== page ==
“There is such a passionate and passionate revival of people making pots at the moment. It is a glorious and fabulous time,” says Edmund de Waal. The British ceramicist and writer sits in a glass-walled room in the ceramic galleries of the Victoria and Albert Museum in London, gazing at rows of glass cabinets filled with decorative vessels across centuries, continents and cultures.
“I think one of the things that people connect with pots is this amazing thing that it’s kind of hard. It takes a while. You learn to put your eye in it and you learn to put your hand in it. , but then things go wrong in the kiln or in the enamelling. It’s a real base, a beautiful art because you always have to start over.
De Waal’s large-scale installations of porcelain vases – including the V&A’s site-specific “Signs & Wonders”, 425 glazed porcelain pots placed in the dome of Gallery 141, a short walk from where we sit – are presented with such quiet confidence they belie the years of trial and failure that every potter goes through.
The challenges presented by clay as a material and artists’ persistent attempts to master it are a subject of continual fascination for de Waal, a subject he explored in his 2015 book on porcelain, The white route: a journey into obsessionand which now informs a new project with the museum.
‘On the White Road’, a limited edition of 150 sets of four porcelain plates created by de Waal and manufactured by Wedgwood, is launching at the V&A this month, priced at £1,000 per set. It celebrates the museum’s relationship with the 260-year-old business. In 2014, a collection of over 165,000 works by Wedgwood was purchased and donated to the V&A after a public appeal by the Art Fund.
This is the first time de Waal has collaborated on a commercial project with industry or an institution, and he says it is unlikely to happen again.
“I hit my late 50s after decades of refusing everything. People say, why don’t you do an edit of this or that? And I said, absolutely not. And then the V&A and Wedgwood ask and I say, well, yes! I mean, why wouldn’t I? I’ve been a trustee [of the V&A] and so many of my works are here. He makes gestures. “It’s my second home.”
Each plate references an object from the Wedgwood or V&A archives that de Waal chose to represent a moment in the history of porcelain as documented in her book. The original pieces, three of which are ceremoniously rolled into our room on a cart, include a blue and white Chinese porcelain ewer with 17th-century silver mounts. The piece marks for de Waal the moment when Marco Polo arrived in the city of Jingdezhen and saw porcelain for the first time.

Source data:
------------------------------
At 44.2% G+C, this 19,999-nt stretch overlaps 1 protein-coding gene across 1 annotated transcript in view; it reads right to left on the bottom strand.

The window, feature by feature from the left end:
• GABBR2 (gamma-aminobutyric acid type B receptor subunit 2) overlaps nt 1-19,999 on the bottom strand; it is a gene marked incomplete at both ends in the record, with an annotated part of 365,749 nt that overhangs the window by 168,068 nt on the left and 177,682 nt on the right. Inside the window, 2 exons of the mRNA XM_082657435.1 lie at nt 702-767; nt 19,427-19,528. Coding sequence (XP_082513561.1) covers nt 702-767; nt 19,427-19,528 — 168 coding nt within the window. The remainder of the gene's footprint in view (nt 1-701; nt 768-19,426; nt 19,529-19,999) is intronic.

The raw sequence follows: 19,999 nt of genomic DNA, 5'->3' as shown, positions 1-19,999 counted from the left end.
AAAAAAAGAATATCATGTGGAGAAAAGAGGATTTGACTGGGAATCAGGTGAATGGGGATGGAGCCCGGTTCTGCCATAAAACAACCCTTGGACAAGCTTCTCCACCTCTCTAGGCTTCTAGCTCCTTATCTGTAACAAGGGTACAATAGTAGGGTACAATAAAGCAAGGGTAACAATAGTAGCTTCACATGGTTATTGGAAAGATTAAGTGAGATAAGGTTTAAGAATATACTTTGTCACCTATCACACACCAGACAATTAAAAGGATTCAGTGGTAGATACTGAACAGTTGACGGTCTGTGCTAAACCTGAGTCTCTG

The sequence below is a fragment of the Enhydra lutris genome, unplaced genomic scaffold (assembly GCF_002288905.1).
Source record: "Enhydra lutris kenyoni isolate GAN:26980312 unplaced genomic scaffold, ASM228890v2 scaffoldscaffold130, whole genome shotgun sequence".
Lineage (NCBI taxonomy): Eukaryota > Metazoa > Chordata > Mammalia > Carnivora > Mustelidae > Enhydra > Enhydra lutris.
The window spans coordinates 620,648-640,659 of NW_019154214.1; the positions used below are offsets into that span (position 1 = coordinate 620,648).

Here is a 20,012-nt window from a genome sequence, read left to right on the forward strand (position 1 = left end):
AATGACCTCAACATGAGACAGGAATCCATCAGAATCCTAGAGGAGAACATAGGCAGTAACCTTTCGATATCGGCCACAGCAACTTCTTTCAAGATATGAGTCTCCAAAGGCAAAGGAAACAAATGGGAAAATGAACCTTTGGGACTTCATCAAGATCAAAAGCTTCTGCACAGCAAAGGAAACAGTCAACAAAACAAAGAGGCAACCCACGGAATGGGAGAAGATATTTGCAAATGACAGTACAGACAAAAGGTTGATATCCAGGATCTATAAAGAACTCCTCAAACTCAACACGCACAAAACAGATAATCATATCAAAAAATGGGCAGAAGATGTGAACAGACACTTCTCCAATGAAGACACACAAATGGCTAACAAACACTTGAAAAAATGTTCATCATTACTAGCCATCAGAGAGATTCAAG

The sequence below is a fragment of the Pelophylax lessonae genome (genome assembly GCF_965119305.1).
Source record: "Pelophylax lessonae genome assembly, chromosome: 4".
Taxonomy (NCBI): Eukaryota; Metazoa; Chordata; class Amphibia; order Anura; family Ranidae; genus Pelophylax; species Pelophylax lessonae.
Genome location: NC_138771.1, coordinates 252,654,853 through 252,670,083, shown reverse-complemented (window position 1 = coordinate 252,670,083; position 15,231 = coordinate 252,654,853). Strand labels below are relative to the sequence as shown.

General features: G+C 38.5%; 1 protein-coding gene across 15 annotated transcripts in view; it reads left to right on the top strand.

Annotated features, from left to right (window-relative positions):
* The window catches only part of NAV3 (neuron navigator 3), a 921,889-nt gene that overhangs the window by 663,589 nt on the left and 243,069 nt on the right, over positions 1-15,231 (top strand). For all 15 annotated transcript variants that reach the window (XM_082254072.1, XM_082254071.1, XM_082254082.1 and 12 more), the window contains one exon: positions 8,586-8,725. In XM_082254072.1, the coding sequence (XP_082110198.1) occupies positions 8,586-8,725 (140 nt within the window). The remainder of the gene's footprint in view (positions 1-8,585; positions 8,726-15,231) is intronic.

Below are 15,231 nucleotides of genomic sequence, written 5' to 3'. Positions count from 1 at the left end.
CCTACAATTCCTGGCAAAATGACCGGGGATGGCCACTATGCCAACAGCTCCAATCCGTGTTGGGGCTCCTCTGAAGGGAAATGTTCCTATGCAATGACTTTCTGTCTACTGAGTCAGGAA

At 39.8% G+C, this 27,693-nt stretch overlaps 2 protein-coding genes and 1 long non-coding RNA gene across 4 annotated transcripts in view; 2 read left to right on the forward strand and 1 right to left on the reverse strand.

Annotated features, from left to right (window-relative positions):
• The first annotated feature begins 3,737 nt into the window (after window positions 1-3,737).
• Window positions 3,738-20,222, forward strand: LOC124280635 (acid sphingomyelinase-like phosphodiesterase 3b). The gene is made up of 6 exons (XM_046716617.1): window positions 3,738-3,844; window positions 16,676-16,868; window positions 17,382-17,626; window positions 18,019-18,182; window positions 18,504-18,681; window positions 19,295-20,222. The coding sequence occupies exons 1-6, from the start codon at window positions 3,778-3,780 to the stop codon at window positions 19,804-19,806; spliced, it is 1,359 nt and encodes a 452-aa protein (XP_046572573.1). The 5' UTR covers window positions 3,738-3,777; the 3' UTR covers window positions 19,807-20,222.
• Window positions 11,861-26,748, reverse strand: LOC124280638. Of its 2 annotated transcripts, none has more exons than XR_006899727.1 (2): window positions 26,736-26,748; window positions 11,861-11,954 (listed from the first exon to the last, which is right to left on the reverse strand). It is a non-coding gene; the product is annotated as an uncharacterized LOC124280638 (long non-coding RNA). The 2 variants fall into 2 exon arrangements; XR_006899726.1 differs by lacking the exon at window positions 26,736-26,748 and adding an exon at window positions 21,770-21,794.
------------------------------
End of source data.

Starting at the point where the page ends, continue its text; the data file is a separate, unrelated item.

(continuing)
The second piece is a Meissen covered cup with double handles, from the beginning of the 18th century, when the first European white porcelain was fired. Third, a slightly random Plymouth tankard, the first real porcelain made in England. The fourth piece, absent from our visit but preserved in the archives of Staffordshire, is The First Day’s Vase made by Josiah Wedgwood in 1769 on the day of the opening of his factory in Etruria.
The front of the plates commemorates these moments in an abstract way, with layers of de Waal’s inky black writing, some legible, some not, and flecks and flecks of gold. They recall unearthed letters or manuscripts.
“It’s the closest I’ll get, I think, to the walls I did for my Library of exile [a 2020-21 exhibition at the British Museum]said de Waal, holding Jingdezhen’s piece and tapping it with her fingernail.
“A text written above another, a layer of porcelain then a point. This is the closest thing to all of these ideas in one place. These are four short stories about objects in the collection and a sort of crossover between me as a potter and me as a writer.
On the back of each plate is the printed signature of de Waal, as well as golden emblems representing the original object, with a date stamp and the hallmark of the V&A.
“Edmund is perhaps the potter – and writer – most intimately associated with the iconic material of porcelain,” says Alun Graves, senior curator of ceramics and glass at the V&A, 1900 to the present day. “Her work is underpinned by a deep knowledge and understanding of the history and cultural significance of porcelain and this collection extends the story.”
De Waal hopes that in addition to raising funds for the museum, the collection will encourage people to rediscover the ceramic archives of the V&A and Wedgwood. “You know you can get lost in these galleries, but if you think about the people, these people that I feel a deep affinity with, you connect to the material a lot more,” he says. “So we’re not just saying, look at these huge ranges of ceramics. We say, think about the people who made them. That’s kind of what always matters to me.
“On the White Road” plates will be available from September 19 at the V&A; vam.ac.uk